Portsea is a coastal holiday resort on the Mornington Peninsula, 62 km south of Melbourne. It is the most westerly of the continuous urban ribbon along the shoreline of Port Phillip Bay, and only the Point Nepean reserve lies to its west. Portsea also has a beach frontage to Bass Strait.
James Ford was at first a producer of building lime from the local stone and later a local entrepreneur in Portsea. Ford arrived at Portsea in the early 1840s and is considered to have named the place after Portsea in Portsmouth, England (the historic dockyard where HMS Victory is at rest). He also built the first Portsea pier (c1860) and the first Portsea hotel (c1870) when other entrepreneurs were popularising Sorrento for tourists and sightseers. Ford's limestone cottage (c1870) is in Farnsworth Avenue.
Portsea's reputation as a holiday place for Melbourne's well-to-do citizens probably began with Charles Gavan Duffy's choice of a site at Point King, where Portsea meets Sorrento, for his holiday house. It has commanding clifftop views of the bay, and clifftop sites have become the most sought after of Portsea addresses. That, however, was well into the future, after World War II. For most of the pre-war years Portsea's population was seldom more than 250 people, fewer than the number accommodated in quarantine and military installations at Point Nepean.
In 1903 Portsea was described in the Australian handbook:
The opulent forerunners of postwar Portsea were the Delgany mansion built for the Armytage family in 1927, the Portsea golf club (early 1920s) and the Portsea Hotel (1927).
During the 1950s-60s postwar prosperity enabled the building of many holiday homes in Portsea. The Lord Mayor's children's camp, on the former Commonwealth defence reserve at Point Franklin, provided a convenient link with Melbourne's charity and society leaders, of whom many in turn had links with the Melbourne City Council and mayoral aspirants. Portsea became a haven for social climbers. A weekly journal Green Place (1972) styled itself as the Toorak magazine ... an Independent Voice and Guide to the Toorak Region and Sorrento-Portsea (1999).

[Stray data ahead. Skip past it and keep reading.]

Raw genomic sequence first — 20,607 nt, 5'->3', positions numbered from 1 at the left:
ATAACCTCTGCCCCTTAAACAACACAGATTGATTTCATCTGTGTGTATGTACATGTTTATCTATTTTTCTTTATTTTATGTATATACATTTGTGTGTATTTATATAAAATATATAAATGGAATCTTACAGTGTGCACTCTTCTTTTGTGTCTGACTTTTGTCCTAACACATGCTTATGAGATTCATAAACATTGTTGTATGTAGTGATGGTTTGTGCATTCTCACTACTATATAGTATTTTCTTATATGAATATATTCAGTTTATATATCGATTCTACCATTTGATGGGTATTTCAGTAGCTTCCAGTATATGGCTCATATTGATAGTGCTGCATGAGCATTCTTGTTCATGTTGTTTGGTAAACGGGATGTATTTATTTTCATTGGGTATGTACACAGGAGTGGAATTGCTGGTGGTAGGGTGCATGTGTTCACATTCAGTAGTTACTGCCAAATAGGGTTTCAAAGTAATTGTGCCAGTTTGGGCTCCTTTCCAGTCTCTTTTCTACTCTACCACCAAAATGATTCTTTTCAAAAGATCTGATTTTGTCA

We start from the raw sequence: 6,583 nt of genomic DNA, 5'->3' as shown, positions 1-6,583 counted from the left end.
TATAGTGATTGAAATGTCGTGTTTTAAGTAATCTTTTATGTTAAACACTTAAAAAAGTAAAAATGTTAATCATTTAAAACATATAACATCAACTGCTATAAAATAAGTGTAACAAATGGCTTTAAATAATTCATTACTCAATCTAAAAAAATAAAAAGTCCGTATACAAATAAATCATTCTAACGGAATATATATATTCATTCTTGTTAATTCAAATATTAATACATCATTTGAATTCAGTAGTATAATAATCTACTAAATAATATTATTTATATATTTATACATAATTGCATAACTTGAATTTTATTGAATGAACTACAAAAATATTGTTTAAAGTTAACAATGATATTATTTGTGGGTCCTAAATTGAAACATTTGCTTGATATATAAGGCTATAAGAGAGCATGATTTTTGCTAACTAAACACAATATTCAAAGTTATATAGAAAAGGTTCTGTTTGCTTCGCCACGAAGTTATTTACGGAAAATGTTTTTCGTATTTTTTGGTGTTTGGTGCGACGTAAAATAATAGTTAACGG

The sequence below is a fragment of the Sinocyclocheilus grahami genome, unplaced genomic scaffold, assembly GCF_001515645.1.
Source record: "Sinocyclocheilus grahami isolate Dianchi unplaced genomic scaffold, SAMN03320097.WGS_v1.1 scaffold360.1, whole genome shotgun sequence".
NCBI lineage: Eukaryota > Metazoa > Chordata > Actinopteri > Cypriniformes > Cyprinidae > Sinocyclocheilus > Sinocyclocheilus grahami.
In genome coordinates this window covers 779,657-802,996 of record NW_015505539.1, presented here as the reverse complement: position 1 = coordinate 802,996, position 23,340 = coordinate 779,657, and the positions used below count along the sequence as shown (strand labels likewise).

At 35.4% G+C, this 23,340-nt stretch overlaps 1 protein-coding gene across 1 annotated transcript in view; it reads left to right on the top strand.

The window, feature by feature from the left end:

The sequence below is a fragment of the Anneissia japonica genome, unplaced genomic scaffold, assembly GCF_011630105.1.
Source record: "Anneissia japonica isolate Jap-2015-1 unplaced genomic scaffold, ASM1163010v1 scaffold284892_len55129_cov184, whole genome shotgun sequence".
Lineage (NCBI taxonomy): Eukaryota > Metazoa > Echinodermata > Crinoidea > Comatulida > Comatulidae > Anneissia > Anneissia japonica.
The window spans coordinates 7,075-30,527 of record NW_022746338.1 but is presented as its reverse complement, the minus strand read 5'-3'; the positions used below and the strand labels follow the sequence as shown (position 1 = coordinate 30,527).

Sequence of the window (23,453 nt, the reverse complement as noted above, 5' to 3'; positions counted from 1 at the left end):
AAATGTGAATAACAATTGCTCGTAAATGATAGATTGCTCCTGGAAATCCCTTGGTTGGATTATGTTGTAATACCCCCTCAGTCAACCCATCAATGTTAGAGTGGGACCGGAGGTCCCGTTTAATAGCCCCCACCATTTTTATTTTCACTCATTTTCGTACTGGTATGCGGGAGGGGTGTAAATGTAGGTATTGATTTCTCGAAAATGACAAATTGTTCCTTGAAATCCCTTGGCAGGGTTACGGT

In 1991 some longer-term residents of Portsea observed that old families were dying out and new, more socially aggressive ones had moved in. Even more pessimistically, up to 20 years ago there was nowhere to eat, but now there was nowhere to park; and in 20 years Portsea would be like Frankston. That prediction looked unlikely when a year before a beach bathing box and the licence for the land on which it stood was sold for $50,000. When the record price of $185,000 for a bathing box on Fishermans Beach was realised in 1999, the prediction was utterly discredited. The median house price in Frankston was $105,000.
Portsea has a generous backbeach reserve which is part of the Mornington Peninsula State Park. The reserve along Port Phillip Bay is less generous, and non-existent where wealthy holiday home owners claim title rights over the beach. There is also a recreation reserve with tennis courts.
In 2014 the State government stymied the bid by trucking magnate Lindsay Fox to expand his property onto the public beach at Point King in Portsea.
Portsea has a small shopping centre, a Catholic church, two hotels, a resort with serviced apartments, and ferry services for cars and passengers to Queenscliff. The Presbyterian church has closed and Portsea Camp is the name of the former Lord Mayor's children's camp.
Portsea's census populations have been:
The median age of residents at the 2011 census was 65 years (Australia, 37 years). On census night 87.8% of dwellings were unoccupied (ie holiday houses).
Richard Cotter, A short history of the Nepean peninsula Sorrento and Portsea, Red Hill South, 2004
Guide to Sorrento and Portsea, ANA Sorrento Branch, 1924
Charles N. Hollinshed, Lime land leisure: peninsula history in the Shire of Flinders, Shire of Flinders, 1982
Point Nepean entry